Ok, no need to belabor the point here...the ride was challenging me.  But finally we arrive in Medan...still a big ugly (to me) city.  And it's dark.  And we're on a section of the road that's torn up by construction...a real mess.  And then the bus stops.  I'm expecting to be let out at some bus station...lights, maybe a little food, transportation options...but no....here's what I see here...  Totally black night...no street lamps of any sort...the only light provided by small bonfires here and there in the rubble. I see small groups of men hanging around...pretty much havoc.  We have to move quickly to retrieve our luggage off the bus.  It looks like we're holding up traffic since we stopped in what seems like the roadway of the construction zone.  Immediately we're surrounded by men trying to get us to ride on their motorbike at large sums of rupiah.  In situations like this, one has to stay cool, act like you're not over stimulated, but rather that you know exactly what you want to do.  I'm really just trying to see into the darkness and decide which of these men does not smell like alcohol...and who can actually carry both of us and our luggage on their cart. 
So we settle on this young guy who believes he can do it....I'm just thankful to hop on board and have someone carry me out of this hell hole we've arrived at.  In our little cart powered by a tiny motorbike, we negotiate thick, dirty, fast-moving traffic...and little by little the scenery changes...the city is still pretty haphazard but we arrive at the hostel we were aiming for....of course, it's full...we check in at another...the room is an ammonia scented box with a nasty hole in the ground for a toilet...can't do that right now.  So we sweat our way around the neighborhood and our only choice is a fancy hotel for Indonesians.  The minute they open the door we are appeased by the feel of air-conditioned coolness...no matter what we're staying right here.   Welcome to Medan...can't wait to hop on that 'high speed' ferry to Malaysia in the morning. 
July 2
It's Malaysia today...new country.  And that is obvious.  We locate in Penang, on the northwestern coast.  It's an old colonial town previously controlled by the British.   It's really an island just off the coast.  And as soon as you enter Penang you can see that there's more wealth here than in Indonesia, especially Sumatra.  There are some very well maintained colonial structures, people noticeably weigh more, and there are far more cars than motorbikes.  Nice cars too...the roads up until now have been crowded with motorbikes and rickshaws....here we've got cars with AC.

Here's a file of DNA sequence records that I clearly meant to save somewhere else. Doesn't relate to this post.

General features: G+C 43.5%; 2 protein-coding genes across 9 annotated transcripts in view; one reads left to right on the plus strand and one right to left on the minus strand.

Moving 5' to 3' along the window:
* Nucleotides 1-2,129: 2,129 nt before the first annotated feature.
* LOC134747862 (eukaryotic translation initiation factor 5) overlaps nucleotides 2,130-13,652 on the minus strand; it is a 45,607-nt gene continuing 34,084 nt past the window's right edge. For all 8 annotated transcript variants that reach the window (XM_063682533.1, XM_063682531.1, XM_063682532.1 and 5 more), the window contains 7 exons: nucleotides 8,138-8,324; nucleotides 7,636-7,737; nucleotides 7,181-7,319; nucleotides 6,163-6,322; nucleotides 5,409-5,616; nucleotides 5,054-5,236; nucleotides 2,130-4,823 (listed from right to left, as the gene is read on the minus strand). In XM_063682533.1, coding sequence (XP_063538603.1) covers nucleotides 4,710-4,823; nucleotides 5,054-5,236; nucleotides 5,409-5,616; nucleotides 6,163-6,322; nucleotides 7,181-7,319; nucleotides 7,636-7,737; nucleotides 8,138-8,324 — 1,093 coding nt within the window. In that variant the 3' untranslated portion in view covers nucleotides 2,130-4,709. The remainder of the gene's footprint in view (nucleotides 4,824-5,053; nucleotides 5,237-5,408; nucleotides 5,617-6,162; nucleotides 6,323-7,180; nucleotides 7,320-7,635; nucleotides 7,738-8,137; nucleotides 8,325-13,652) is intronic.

The cultural mix is so interesting here.  There are the Chinese in an area which is probably the oldest part of town, little India with music blaring in the streets and Bollywood videos on display, and then the Malay people.  Each area seems to strongly retain its own culture, clearly expressed in places of worship, in food, in the music, and by looking at the faces.   There is some great food here....still pretty cheap and really tasty.  And it's my birthday.  We celebrate by going to the most upscale hotel in town for their buffet lunch.  And is that ever exquisite...including a chocolate fondue!!!  Plus all the seafood you might want to eat...grilled, baked, any way you might want it.  I think I eat about 2 dozen grilled to perfection scallops...I'm a little embarrassed to go back for more. There are a multitude of desserts...tiramisu, flan, fruits, cheesecakes, lots of chocolate.  After the meal all I can imagine doing is heading outside the door to sit by the side of the pool and digest.  It's really hot out...this luxurious place is right on the ocean...what more can you ask for. 
And in the evening we decide to indulge? in a little bodywork.  Foot reflexology and a back massage.  The foot thing is big here...I personally have never had foot reflexology work but I've heard it can be agonizing if it's done right.  And I've got this guy working on my feet that doesn't hold back....some parts are ticklish, some muscles get relaxed, and then many areas are purely painful.  I can bear it because I know he's got to cover a lot of ground...he can only spend so much time in each painful spot...  He doesn't speak much English but points out all my body problems as identified by parts of my feet that hurt.  And then, my feet get a little time off and it's time to work on my neck and shoulders.  He goes right to the area of tension and reams on it....I think he does a great job but I can barely handle the intensity.  I walk out of there a year older and a new woman...well I don't know about new...